In the intention-to-treat study group, the percentage of responders (those with at least 50% decreases in Hamilton score between baseline and treatment end) was significantly higher for WS 5570 (52.7%, 98 of 186) than for placebo (42.3%, 80 of 189) (χ2=4.04, df=1, p<0.05, two-sided). Furthermore, the percentage of patients with remission (score of 6 or less on Hamilton scale at treatment end) was significantly higher for the active treatment group (24.7%, 46 of 186) than for placebo (15.9%, 30 of 189) (χ2=4.55, df=1, p=0.03, two-sided).
A secondary outcome measure was the change in total score on the Montgomery-Åsberg Depression Rating Scale between baseline and treatment end. The mean decrease was 11.7 points (SD=9.0) for the WS 5570 group and 9.9 points (SD=9.2) for the placebo group (intention-to-treat analysis: t=1.90, df=373, p=0.06, two-sided t test). The depression subscore of the SCL-58 (11 items) showed a mean reduction of 7.9 points (SD=8.7) for the WS 5570 group and 6.5 points (SD=8.4) for the placebo group (intention-to-treat analysis: t=1.57, df=366, p=0.12, two-sided t test).
t2 indicates the relationship between the initial severity of depression and the magnitude of the treatment effect. Among the patients receiving WS 5570, the difference in the decrease in Hamilton depression scale total score between baseline and the final visit was larger in the subgroup of patients with initial scores equal to or above the median value of 22 points. Their decrease was significantly greater than the decrease for the patients receiving placebo (t=2.08, df=225, p=0.04, two-sided t test), but the decrease for the patients with initial Hamilton depression scores between 18 and 21 did not differ significantly from that for the placebo group (t=1.50, df=146, p=0.14, two-sided t test).
The score on the Bech melancholia subscale decreased by a mean of 5.5 points (SD=4.2) in the WS 5570 group and by 4.4 points (SD=4.1) in the placebo group (intention-to-treat analysis: t=2.60, df=373, p=0.001, two-sided t test).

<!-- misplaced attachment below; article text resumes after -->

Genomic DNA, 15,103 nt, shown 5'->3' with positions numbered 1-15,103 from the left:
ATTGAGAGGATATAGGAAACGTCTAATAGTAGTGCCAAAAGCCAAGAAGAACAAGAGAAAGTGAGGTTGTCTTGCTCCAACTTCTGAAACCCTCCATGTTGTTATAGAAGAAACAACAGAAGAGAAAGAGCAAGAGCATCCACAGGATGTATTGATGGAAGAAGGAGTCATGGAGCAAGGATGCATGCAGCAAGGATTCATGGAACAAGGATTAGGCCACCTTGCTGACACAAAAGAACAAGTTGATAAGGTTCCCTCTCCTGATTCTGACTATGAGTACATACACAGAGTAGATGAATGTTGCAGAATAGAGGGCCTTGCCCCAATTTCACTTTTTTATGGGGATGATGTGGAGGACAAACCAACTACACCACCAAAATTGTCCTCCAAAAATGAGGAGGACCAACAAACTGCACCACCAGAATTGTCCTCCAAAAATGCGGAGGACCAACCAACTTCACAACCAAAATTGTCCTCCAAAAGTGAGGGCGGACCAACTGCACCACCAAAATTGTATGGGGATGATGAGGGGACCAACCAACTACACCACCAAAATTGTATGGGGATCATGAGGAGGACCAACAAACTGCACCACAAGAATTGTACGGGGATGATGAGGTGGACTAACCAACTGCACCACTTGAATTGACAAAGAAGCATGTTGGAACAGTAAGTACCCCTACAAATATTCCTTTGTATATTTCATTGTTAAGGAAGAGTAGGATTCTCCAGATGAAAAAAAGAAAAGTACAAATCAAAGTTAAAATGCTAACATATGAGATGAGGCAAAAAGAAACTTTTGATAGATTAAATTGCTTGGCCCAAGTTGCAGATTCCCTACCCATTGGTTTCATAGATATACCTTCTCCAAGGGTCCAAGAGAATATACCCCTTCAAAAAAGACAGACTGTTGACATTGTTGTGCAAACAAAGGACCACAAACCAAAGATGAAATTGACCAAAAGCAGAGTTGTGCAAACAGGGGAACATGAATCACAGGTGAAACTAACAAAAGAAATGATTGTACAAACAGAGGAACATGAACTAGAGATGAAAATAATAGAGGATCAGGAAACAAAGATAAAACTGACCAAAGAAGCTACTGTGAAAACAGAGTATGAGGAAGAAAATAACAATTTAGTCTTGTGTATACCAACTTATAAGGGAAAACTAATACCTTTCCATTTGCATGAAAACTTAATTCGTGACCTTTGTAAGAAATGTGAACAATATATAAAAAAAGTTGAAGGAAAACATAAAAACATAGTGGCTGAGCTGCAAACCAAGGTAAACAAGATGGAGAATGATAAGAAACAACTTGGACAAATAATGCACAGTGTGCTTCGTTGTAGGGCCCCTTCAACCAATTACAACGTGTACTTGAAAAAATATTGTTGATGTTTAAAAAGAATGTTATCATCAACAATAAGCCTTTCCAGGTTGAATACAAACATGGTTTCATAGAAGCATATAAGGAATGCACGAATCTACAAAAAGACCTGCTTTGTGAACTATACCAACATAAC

During double-blind treatment with WS 5570, 30.6% of the patients (57 of 186) experienced adverse events, compared to 37.0% (70 of 189) in the placebo group. The type, incidence (t3), and severity of adverse events did not indicate any treatment-emergent risks associated with WS 5570. In each study group, two patients were withdrawn prematurely because of adverse events. In the WS 5570 group, both withdrawals were necessitated by hospitalization of the patient because of symptom aggravation.
Both study drugs did not relevantly or systematically modify the biological measures assessed—neither with regard to a general trend nor on an individual patient basis.
This study demonstrates the antidepressant efficacy of 300 t.i.d. of H. perforatum extract WS 5570, as compared to placebo, for mildly to moderately depressed patients after a treatment duration of 6 weeks.
The median difference in change in the Hamilton depression scale score between WS 5570 and placebo was 3.0 points, and the mean difference was 1.8 points. The percentage of responders in the group receiving H. perforatum was 52.7%, whereas the percentage in the placebo group was 42.3%; the difference of 10.4% was significant. This effect size is moderate, but the size of the effect observed in placebo-controlled phase III trials hardly reflects the real therapeutic potential. As observed by Montgomery (22), during recent years an increasing number of clinical trials testing the efficacy of new potential antidepressants have failed to demonstrate a difference from placebo even for established reference drugs (e.g., imipramine). The rise in placebo response rates has not been paralleled by a rise in drug response. Similar tendencies have been observed in trials for other psychiatric indications (e.g., obsessive-compulsive disorder, social phobia, panic disorder).